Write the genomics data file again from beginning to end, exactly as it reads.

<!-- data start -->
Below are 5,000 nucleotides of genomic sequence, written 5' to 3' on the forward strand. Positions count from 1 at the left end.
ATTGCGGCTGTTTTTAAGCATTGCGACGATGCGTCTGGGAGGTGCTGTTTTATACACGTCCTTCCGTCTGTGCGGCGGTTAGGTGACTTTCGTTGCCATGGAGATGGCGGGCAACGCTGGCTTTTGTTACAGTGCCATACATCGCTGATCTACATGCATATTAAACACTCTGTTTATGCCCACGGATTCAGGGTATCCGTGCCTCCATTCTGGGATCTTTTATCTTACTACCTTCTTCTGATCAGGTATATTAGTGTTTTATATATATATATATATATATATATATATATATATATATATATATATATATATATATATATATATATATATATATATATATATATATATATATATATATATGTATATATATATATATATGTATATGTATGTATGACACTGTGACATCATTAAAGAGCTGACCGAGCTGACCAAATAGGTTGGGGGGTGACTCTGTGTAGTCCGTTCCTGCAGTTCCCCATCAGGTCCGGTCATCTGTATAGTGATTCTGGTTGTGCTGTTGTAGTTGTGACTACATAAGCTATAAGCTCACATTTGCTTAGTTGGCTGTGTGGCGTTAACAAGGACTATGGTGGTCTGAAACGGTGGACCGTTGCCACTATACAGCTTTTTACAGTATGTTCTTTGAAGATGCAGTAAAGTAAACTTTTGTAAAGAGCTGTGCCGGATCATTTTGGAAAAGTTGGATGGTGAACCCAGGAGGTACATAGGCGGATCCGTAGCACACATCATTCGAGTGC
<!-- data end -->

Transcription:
Below are 5,000 nucleotides of genomic sequence, written 5' to 3' on the forward strand. Positions count from 1 at the left end.
ATTGCGGCTGTTTTTAAGCATTGCGACGATGCGTCTGGGAGGTGCTGTTTTATACACGTCCTTCCGTCTGTGCGGCGGTTAGGTGACTTTCGTTGCCATGGAGATGGCGGGCAACGCTGGCTTTTGTTACAGTGCCATACATCGCTGATCTACATGCATATTAAACACTCTGTTTATGCCCACGGATTCAGGGTATCCGTGCCTCCATTCTGGGATCTTTTATCTTACTACCTTCTTCTGATCAGGTATATTAGTGTTTTATATATATATATATATATATATATATATATATATATATATATATATATATATATATATATATATATATATATATATATATATATATATATATATATATATGTATATATATATATATATGTATATGTATGTATGACACTGTGACATCATTAAAGAGCTGACCGAGCTGACCAAATAGGTTGGGGGGTGACTCTGTGTAGTCCGTTCCTGCAGTTCCCCATCAGGTCCGGTCATCTGTATAGTGATTCTGGTTGTGCTGTTGTAGTTGTGACTACATAAGCTATAAGCTCACATTTGCTTAGTTGGCTGTGTGGCGTTAACAAGGACTATGGTGGTCTGAAACGGTGGACCGTTGCCACTATACAGCTTTTTACAGTATGTTCTTTGAAGATGCAGTAAAGTAAACTTTTGTAAAGAGCTGTGCCGGATCATTTTGGAAAAGTTGGATGGTGAACCCAGGAGGTACATAGGCGGATCCGTAGCACACATCATTCGAGTGC